George Bernard Shaw (1856 -
George Bernard Shaw, Pygmalion, (extract)
A pause. Eliza hopeless and crushed. Higgins a little uneasy.
HIGGINS [in his loftiest manner] Why have you begun going on like this? May I ask whether you
complain of your treatment here?
05 HIGGINS. Has anybody behaved badly to you? Colonel Pickering? Mrs. Pearce? Any of the
HIGGINS. I presume you don't pretend that I have treated you badly.
10 HIGGINS. I am glad to hear it. [He moderates his tone]. Perhaps you're tired after the strain of the
day. Will you have a glass of champagne? [He moves towards the door].
LIZA. No. [Recollecting her manners] Thank you.
natural for you to be anxious about the garden party. But that's all over now. [He pats her kindly on 15
the shoulder. She writhes]. There's nothing more to worry about.
LIZA. No. Nothing more for y o u to worry about. [She suddenly rises and gets away from him by
going to the piano bench, where she sits and hides her face]. Oh God! I wish I was dead.
HIGGINS [staring after her in sincere surprise] Why? in heaven's name, why? [Reasonably, going to
her] Listen to me, Eliza. All this irritation is purely subjective.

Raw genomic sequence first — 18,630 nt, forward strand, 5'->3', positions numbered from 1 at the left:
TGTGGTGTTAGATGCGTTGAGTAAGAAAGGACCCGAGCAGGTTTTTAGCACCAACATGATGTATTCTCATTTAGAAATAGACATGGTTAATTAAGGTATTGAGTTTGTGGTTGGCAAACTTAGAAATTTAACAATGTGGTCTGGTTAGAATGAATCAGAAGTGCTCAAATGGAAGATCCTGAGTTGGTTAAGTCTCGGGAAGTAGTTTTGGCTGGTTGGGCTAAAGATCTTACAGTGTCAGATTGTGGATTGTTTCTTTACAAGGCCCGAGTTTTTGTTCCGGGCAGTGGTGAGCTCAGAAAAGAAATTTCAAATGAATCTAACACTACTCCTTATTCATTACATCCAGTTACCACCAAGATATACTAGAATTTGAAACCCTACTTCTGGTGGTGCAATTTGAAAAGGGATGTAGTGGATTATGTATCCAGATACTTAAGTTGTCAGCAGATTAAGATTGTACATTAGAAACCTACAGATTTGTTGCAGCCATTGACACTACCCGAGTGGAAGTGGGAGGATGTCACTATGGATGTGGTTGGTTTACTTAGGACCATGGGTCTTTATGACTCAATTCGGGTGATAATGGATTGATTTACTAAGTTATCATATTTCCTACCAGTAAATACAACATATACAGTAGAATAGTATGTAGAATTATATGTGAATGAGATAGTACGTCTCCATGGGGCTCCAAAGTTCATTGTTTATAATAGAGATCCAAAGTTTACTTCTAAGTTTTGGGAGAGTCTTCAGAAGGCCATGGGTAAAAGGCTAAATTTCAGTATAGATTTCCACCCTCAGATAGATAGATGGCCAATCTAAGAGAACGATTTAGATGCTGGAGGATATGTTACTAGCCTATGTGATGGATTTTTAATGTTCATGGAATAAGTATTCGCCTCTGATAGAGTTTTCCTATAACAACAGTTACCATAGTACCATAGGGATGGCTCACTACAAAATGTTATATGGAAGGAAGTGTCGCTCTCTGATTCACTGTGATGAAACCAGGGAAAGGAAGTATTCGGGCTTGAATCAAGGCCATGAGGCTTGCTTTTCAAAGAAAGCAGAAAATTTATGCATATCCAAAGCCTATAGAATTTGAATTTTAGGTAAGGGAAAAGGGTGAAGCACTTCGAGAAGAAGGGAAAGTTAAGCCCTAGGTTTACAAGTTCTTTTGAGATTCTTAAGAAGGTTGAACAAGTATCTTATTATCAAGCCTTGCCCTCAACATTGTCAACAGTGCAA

20 LIZA. I don't understand. I'm too ignorant.
HIGGINS. It's only imagination. Low spirits and nothing else. Nobody's hurting you. Nothing's wrong.
You go to bed like a good girl and sleep it off. Have a little cry and say your prayers: that will make
LIZA. I heard y o u r prayers. "Thank God it's all over!"
25 HIGGINS [impatiently] Well, don't you thank God it's all over? Now you are free and can do what
LIZA [pulling herself together in desperation] What am I fit for? What have you left me fit for? Where
am I to go? What am I to do? What's to become of me?
HIGGINS [enlightened, but not at all impressed] Oh, that's what's worrying you, is it? [He thrusts his
30 hands into his pockets, and walks about in his usual manner, rattling the contents of his pockets,
as if condescending to a trivial subject out of pure kindness]. I shouldn't bother about it if I were you. I
should imagine you wont have much difficulty in settling yourself somewhere or other, though I hadn't
quite realized that you were going away. [She looks quickly at him: he does not look at her, but
examines the dessert stand on the piano and decides that he will eat an apple]. You might marry, 35
you know. [He bites a large piece out of the apple, and munches it noisily]. You see, Eliza, all men are
not confirmed old bachelors like me and the Colonel. Most men are the marrying sort (poor devils!);
and you're not bad-
because you're crying and looking as ugly as the very devil; but when you're all right and quite
yourself, you're what I should call attractive. That is, to the people in the marrying line, you
40 understand. You go to bed and have a good nice rest; and then get up and look at yourself in the
glass; and you wont feel so cheap.
Eliza again looks at him, speechless, and does not stir.
The look is quite lost on him: he eats his apple with a dreamy expression of happiness, as it is quite